Ex-PSU president says he was never told of abuse
STATE COLLEGE, Pa. (AP) – Former Penn State president Graham Spanier told investigators hired by the university that he was not informed of an incident involving former assistant football coach Jerry Sandusky that described child abuse, sexual misconduct or criminality, his lawyers said Tuesday.
The attorneys said Spanier was interviewed Friday in Philadelphia by investigators for former FBI director Louis Freeh, who’s looking into the child sexual abuse scandal. Freeh’s findings are expected to be released soon.
Both Spanier and Hall of Fame football coach Joe Paterno were ousted by school trustees a few days after Sandusky was arrested in November. Sandusky is awaiting sentencing after being convicted last month on 45 criminal counts.
“At no time in the more than 16 years of his presidency at Penn State was Dr. Spanier told of an incident involving Jerry Sandusky that described child abuse, sexual misconduct or criminality of any kind, and he reiterated that during his interview with Louis Freeh and his colleagues,” said a statement from the lawyers, Peter Vaira and Elizabeth Ainslie.
Spanier declined to comment when reached by The Associated Press and deferred to the statement.
His comments to the Freeh group echoed his testimony before the state grand jury looking into Sandusky. That testimony concerned graduate assistant coach Mike McQueary’s report of seeing the retired defensive coordinator in the football team shower with a boy in 2001. Spanier was notified about the report by Athletic Director Tim Curley and Vice President Gary Schultz, who oversaw campus police.
A grand jury report said Spanier testified that the two men came to him “to report an incident with Jerry Sandusky that made a member of Curley’s staff ‘uncomfortable.'” The grand jury said Spanier described it as Sandusky in a football team locker room “with a younger child and that they were horsing around in the shower.”
The grand jury report said that even in April 2011 – presumably the date of his appearance before the grand jury – Spanier did not know that the staff member was McQueary.
“Spanier denied that it was reported to him as an incident that was sexual in nature and acknowledged that Curley and Schultz had not indicated any plan” to contact police or child welfare authorities, the jury said. Spanier also said he was not aware Sandusky had been investigated in 1998.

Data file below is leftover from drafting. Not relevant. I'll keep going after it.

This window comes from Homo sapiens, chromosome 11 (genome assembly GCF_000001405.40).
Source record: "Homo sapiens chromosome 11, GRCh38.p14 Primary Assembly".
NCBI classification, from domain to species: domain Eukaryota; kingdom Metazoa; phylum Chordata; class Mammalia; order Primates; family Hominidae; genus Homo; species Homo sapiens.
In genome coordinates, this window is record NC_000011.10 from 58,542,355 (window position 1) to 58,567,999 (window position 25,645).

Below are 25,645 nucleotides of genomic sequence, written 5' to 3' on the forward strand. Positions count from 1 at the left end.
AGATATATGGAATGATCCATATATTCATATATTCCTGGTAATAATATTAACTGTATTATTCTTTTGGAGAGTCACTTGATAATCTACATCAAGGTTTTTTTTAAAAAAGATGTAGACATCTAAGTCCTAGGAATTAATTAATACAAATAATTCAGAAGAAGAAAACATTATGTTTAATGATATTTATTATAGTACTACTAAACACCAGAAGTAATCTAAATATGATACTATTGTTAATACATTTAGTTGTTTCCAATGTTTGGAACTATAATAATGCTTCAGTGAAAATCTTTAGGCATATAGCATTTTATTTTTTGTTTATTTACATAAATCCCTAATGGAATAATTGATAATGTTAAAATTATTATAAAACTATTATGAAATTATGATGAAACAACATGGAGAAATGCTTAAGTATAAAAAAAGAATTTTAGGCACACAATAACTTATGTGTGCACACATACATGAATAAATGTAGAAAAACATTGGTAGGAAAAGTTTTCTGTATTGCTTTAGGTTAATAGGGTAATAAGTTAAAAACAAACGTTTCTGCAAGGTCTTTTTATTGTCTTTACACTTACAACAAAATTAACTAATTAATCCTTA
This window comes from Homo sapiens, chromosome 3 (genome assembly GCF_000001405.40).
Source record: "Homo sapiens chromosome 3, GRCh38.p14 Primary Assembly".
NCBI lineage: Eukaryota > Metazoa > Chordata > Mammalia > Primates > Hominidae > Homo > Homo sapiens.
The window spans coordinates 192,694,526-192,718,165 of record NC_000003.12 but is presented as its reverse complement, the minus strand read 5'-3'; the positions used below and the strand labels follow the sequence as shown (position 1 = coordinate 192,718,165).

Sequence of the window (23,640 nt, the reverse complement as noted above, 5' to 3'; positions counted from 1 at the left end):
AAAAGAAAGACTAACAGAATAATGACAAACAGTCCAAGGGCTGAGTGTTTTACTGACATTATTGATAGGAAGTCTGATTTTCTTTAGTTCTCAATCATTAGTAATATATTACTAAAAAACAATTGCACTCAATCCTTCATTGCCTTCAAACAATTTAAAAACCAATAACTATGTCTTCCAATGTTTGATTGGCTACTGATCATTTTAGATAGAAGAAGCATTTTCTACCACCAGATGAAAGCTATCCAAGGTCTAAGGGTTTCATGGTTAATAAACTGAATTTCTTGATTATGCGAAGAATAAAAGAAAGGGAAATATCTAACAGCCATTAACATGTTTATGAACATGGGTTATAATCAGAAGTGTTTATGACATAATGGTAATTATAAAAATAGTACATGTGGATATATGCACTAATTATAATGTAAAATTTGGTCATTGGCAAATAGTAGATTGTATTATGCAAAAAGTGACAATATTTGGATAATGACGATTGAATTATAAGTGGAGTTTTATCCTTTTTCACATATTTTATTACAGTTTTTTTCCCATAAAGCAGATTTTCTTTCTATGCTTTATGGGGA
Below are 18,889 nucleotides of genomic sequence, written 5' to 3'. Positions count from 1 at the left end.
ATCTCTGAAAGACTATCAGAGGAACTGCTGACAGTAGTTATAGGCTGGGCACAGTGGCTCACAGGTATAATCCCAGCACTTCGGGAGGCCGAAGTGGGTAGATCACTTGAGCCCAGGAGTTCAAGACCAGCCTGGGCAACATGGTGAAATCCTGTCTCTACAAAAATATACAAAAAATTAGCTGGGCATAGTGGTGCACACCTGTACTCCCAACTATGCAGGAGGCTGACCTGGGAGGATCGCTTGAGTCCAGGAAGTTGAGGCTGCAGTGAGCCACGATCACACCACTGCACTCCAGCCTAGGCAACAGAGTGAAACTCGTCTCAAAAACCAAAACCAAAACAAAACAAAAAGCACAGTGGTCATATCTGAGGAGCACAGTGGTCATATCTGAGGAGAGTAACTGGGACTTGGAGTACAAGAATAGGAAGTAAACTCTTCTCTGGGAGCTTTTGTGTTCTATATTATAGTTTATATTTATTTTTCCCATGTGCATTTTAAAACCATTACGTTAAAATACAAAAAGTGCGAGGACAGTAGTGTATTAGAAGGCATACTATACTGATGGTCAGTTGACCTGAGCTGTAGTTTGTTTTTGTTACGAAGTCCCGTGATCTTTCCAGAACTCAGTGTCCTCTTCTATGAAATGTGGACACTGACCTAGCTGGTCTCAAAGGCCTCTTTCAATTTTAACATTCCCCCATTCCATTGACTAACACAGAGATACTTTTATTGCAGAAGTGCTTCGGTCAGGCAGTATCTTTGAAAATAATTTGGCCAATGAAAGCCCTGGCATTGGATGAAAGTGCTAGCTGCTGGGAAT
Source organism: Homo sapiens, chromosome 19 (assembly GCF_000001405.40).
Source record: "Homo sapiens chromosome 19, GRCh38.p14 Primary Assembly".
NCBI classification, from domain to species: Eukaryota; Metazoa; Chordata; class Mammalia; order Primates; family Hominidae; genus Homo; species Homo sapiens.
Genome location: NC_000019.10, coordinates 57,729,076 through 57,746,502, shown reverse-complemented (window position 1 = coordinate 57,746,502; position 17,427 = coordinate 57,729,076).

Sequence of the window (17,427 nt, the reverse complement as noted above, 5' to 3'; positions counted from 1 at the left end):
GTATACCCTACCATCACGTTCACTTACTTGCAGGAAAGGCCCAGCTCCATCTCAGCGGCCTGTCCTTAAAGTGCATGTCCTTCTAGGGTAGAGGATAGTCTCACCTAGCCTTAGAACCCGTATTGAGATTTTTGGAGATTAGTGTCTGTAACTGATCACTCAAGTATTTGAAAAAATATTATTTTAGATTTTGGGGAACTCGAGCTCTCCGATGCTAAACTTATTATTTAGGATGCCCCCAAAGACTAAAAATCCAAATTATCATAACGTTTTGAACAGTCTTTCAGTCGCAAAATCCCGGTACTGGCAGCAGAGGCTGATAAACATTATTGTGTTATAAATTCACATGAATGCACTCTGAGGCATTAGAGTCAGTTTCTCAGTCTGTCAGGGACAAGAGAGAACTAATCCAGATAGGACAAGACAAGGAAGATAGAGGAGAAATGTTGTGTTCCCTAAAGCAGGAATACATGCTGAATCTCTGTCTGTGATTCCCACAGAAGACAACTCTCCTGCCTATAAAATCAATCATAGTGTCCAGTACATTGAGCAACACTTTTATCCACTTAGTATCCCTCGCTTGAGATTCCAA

Sandusky was convicted last month of charges related to the 2001 incident, as well as abuse of nine other children.
The extent of Spanier’s involvement has come under scrutiny recently after CNN reported on emails that said Spanier was “supportive” of a decision by Curley and Schultz not to report the incident. Spanier warned, however, that they might “become vulnerable for not having reported it,” CNN said.
Spanier’s lawyers said the emails were selectively leaked without the full context, and were “distorting the public record and creating a false picture.”
In May, Spanier filed a related civil lawsuit against Penn State seeking access to old work emails so he could better prepare for the school’s internal investigation. A university lawyer responded that state prosecutors asked the school not to share the emails so that the ongoing investigation would not be compromised.
A court hearing on the case is scheduled for Aug. 17, but Spanier went ahead and requested to speak to Freeh’s team. His lawyers said they would revisit the issue of the lawsuit now that the interview has taken place.
Spanier has said he turned in his resignation in November, while trustees have said he did not resign but rather was terminated without cause.
“Since November of last year, when he resigned his presidency, he has wanted the Freeh Group to create an accurate report and has been determined to assist in any way he can,” said the statement from Spanier’s lawyers. They ended their four-paragraph statement by saying they remained “hopeful that truth and reason prevail.”
Freeh said he would not interfere with the state’s criminal investigation but promised to conduct “a thorough, fair, comprehensive manner, leaving no stone unturned, and without any fear or favor.” Several of the more than 400 people interviewed by Freeh’s investigators have said they were asked questions that went beyond Sandusky and the child sex-abuse scandal.
The National Collegiate Athletic Association is reviewing how Penn State exerted “institutional control” in relation to the Sandusky matter, and whether university officials complied with policies that pertain to honesty and ethical conduct. The NCAA could open a more formal investigation that may expose Penn State to sanctions.
GENARO C. ARMAS
Associated Press Writer Mark Scolforo in Harrisburg contributed to this report.
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